✔️ Type of traffic using the road
Tips to avoid end of queue collisions:
- Provide Advance Warning: Provide advance warning signs well before the worksite to alert drivers of upcoming roadworks. This can help to reduce the speed of approaching vehicles, allowing drivers to have more time to react to the situation.
- Increase Visibility: Ensure that the worksite is highly visible by using appropriate signage, cones, and other visual aids. This can help to make the worksite stand out to drivers and reduce the chances of accidents occurring.
- Use Queue Warning Systems: Queue warning systems can be used to alert drivers of the presence of a queue ahead. These systems can be used to trigger warning signs, flashing lights, or even audible alerts to drivers approaching the worksite.
- Use Traffic Control Devices: Use traffic control devices such as temporary barriers, cones, and delineators to create a physical barrier between the end of the queue and approaching traffic. This can help to prevent vehicles from accidentally driving into the back of the queue.
- Provide Clear Information: Provide clear and concise information to drivers about what to expect at the worksite, including the length of the queue and any delays they should anticipate. This can help to reduce frustration and impatience among drivers, which can lead to reckless driving.
- Monitor and Adjust Traffic Flow: Continuously monitor traffic flow and adjust traffic management measures as necessary. This can help to ensure that traffic flows smoothly and that queues do not become excessively long, reducing the likelihood of accidents.
5. Poor record keeping & insufficient sign checks
Keeping accurate records of all activities on the worksite is essential to ensure compliance with safety regulations. However, poor record keeping is a common non-compliance in traffic management worksites. This can lead to legal issues and can also make it difficult to identify and rectify safety issues on the worksite. To comply with safety regulations, it is important to maintain accurate and up-to-date records of all activities on the worksite.
Remember, everything must be documented, documented, documented!!
Records must be easily accessible in the future.
If you want to test your record keeping, can you easily (and quickly) locate worksite records from a worksite that was implemented over 12 months ago?
In Western Australia, the requirements for retaining traffic management records are outlined in the Main Roads Western Australia Traffic Management for Works on Roads Code of Practice. Main Roads recommends that traffic management records be securely stored for a period of not less than seven (7) years from the date of completion of the works.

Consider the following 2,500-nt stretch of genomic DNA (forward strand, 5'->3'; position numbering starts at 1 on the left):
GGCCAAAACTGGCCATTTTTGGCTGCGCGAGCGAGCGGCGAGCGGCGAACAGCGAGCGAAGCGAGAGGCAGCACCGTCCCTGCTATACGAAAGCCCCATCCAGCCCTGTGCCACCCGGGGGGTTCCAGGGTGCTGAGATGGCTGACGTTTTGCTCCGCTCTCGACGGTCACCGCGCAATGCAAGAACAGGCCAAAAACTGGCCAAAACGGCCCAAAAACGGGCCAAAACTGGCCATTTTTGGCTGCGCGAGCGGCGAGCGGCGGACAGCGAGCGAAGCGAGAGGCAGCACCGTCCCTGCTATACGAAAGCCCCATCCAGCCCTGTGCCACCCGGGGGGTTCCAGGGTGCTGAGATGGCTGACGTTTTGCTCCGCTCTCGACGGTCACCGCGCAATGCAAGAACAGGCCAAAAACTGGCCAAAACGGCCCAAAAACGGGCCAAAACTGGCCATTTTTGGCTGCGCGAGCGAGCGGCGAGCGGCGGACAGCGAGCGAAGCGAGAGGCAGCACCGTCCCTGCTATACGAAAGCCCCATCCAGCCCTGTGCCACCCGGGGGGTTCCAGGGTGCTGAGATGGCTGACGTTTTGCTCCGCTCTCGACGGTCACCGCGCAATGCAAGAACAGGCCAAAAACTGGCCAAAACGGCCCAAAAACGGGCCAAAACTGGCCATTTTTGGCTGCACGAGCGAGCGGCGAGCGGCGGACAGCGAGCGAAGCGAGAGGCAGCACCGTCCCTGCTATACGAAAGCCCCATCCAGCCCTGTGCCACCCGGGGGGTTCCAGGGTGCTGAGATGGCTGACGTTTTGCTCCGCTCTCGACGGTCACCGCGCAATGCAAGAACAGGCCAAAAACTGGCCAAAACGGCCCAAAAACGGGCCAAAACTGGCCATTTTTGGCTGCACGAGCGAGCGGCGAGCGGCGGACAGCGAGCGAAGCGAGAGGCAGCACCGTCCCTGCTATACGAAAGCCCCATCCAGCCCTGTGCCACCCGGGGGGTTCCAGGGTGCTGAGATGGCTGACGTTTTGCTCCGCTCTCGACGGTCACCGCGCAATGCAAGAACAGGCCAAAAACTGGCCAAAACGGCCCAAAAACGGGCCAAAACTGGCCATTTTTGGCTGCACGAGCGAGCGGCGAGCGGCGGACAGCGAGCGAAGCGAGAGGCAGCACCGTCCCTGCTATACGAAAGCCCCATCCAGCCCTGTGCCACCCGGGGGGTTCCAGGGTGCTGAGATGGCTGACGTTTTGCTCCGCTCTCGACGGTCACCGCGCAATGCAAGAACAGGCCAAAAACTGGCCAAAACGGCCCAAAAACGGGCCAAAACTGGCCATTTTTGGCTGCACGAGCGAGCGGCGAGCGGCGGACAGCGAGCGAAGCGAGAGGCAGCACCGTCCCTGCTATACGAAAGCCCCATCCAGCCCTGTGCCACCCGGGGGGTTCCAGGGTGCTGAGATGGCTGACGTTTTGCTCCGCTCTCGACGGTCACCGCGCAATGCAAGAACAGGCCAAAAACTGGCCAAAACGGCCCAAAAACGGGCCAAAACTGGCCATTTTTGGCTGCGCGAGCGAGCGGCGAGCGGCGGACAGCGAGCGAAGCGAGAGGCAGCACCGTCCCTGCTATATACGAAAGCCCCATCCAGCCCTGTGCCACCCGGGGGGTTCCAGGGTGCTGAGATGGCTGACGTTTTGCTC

This includes records such as traffic management plans, risk assessments, site plans, and any other documentation related to the planning, implementation, and monitoring of traffic management during road works or events. The purpose of retaining these records is to ensure that there is a record of the traffic management measures taken and that they comply with the relevant standards and regulations.
It’s important to note that in some cases, other legislation or regulations may require longer retention periods for certain types of records. Therefore, it’s always advisable to check the specific requirements for your project and location to ensure compliance with all relevant regulations.
We covered the top 5 traffic management worksite non-compliances you need to know about, now by being aware of these and taking steps to rectify them, we can ensure that traffic management worksites are safe for all workers and road users.
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Do you need traffic management training?
AusQ Training offer a range of courses to assist you in the traffic management or construction industry, in Bunbury, Perth and all over WA – to view our range of public training courses [click here] or view our calendar here.
Make a time to chat to one of our Customer Support Team members [here] to discuss your traffic management training needs.